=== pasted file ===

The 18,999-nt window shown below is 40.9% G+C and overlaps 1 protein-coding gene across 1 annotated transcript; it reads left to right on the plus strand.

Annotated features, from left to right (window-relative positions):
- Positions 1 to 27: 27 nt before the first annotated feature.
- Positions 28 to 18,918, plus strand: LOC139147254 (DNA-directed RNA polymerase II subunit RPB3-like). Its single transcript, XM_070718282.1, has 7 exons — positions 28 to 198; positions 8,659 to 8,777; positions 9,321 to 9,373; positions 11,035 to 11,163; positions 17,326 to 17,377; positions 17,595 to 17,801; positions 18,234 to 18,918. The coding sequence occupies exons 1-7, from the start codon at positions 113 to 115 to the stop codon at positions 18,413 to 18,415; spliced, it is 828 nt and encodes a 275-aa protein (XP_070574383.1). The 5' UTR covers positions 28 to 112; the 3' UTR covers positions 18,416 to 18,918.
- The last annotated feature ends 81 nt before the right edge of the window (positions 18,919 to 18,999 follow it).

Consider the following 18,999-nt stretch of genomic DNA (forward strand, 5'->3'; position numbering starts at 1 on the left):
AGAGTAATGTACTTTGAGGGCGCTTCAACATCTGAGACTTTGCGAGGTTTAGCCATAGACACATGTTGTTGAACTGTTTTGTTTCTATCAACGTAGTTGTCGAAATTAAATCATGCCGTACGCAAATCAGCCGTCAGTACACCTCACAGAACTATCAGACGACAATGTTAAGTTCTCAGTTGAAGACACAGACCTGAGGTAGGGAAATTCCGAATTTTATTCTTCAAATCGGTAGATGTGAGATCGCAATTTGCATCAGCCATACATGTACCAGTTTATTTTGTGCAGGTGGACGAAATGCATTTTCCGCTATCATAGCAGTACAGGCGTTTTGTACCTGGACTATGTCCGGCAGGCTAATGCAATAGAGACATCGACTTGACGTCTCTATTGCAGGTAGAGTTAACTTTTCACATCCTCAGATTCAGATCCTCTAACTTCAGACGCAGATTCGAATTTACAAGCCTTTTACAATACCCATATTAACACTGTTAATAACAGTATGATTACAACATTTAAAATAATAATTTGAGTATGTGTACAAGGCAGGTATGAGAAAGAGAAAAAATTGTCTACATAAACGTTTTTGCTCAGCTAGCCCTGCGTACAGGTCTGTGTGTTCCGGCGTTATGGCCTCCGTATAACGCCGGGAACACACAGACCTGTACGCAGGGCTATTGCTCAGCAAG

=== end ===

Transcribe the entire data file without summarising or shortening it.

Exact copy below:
The 18,999-nt window shown below is 40.9% G+C and overlaps 1 protein-coding gene across 1 annotated transcript; it reads left to right on the plus strand.

Annotated features, from left to right (window-relative positions):
- Positions 1 to 27: 27 nt before the first annotated feature.
- Positions 28 to 18,918, plus strand: LOC139147254 (DNA-directed RNA polymerase II subunit RPB3-like). Its single transcript, XM_070718282.1, has 7 exons — positions 28 to 198; positions 8,659 to 8,777; positions 9,321 to 9,373; positions 11,035 to 11,163; positions 17,326 to 17,377; positions 17,595 to 17,801; positions 18,234 to 18,918. The coding sequence occupies exons 1-7, from the start codon at positions 113 to 115 to the stop codon at positions 18,413 to 18,415; spliced, it is 828 nt and encodes a 275-aa protein (XP_070574383.1). The 5' UTR covers positions 28 to 112; the 3' UTR covers positions 18,416 to 18,918.
- The last annotated feature ends 81 nt before the right edge of the window (positions 18,919 to 18,999 follow it).

Consider the following 18,999-nt stretch of genomic DNA (forward strand, 5'->3'; position numbering starts at 1 on the left):
AGAGTAATGTACTTTGAGGGCGCTTCAACATCTGAGACTTTGCGAGGTTTAGCCATAGACACATGTTGTTGAACTGTTTTGTTTCTATCAACGTAGTTGTCGAAATTAAATCATGCCGTACGCAAATCAGCCGTCAGTACACCTCACAGAACTATCAGACGACAATGTTAAGTTCTCAGTTGAAGACACAGACCTGAGGTAGGGAAATTCCGAATTTTATTCTTCAAATCGGTAGATGTGAGATCGCAATTTGCATCAGCCATACATGTACCAGTTTATTTTGTGCAGGTGGACGAAATGCATTTTCCGCTATCATAGCAGTACAGGCGTTTTGTACCTGGACTATGTCCGGCAGGCTAATGCAATAGAGACATCGACTTGACGTCTCTATTGCAGGTAGAGTTAACTTTTCACATCCTCAGATTCAGATCCTCTAACTTCAGACGCAGATTCGAATTTACAAGCCTTTTACAATACCCATATTAACACTGTTAATAACAGTATGATTACAACATTTAAAATAATAATTTGAGTATGTGTACAAGGCAGGTATGAGAAAGAGAAAAAATTGTCTACATAAACGTTTTTGCTCAGCTAGCCCTGCGTACAGGTCTGTGTGTTCCGGCGTTATGGCCTCCGTATAACGCCGGGAACACACAGACCTGTACGCAGGGCTATTGCTCAGCAAG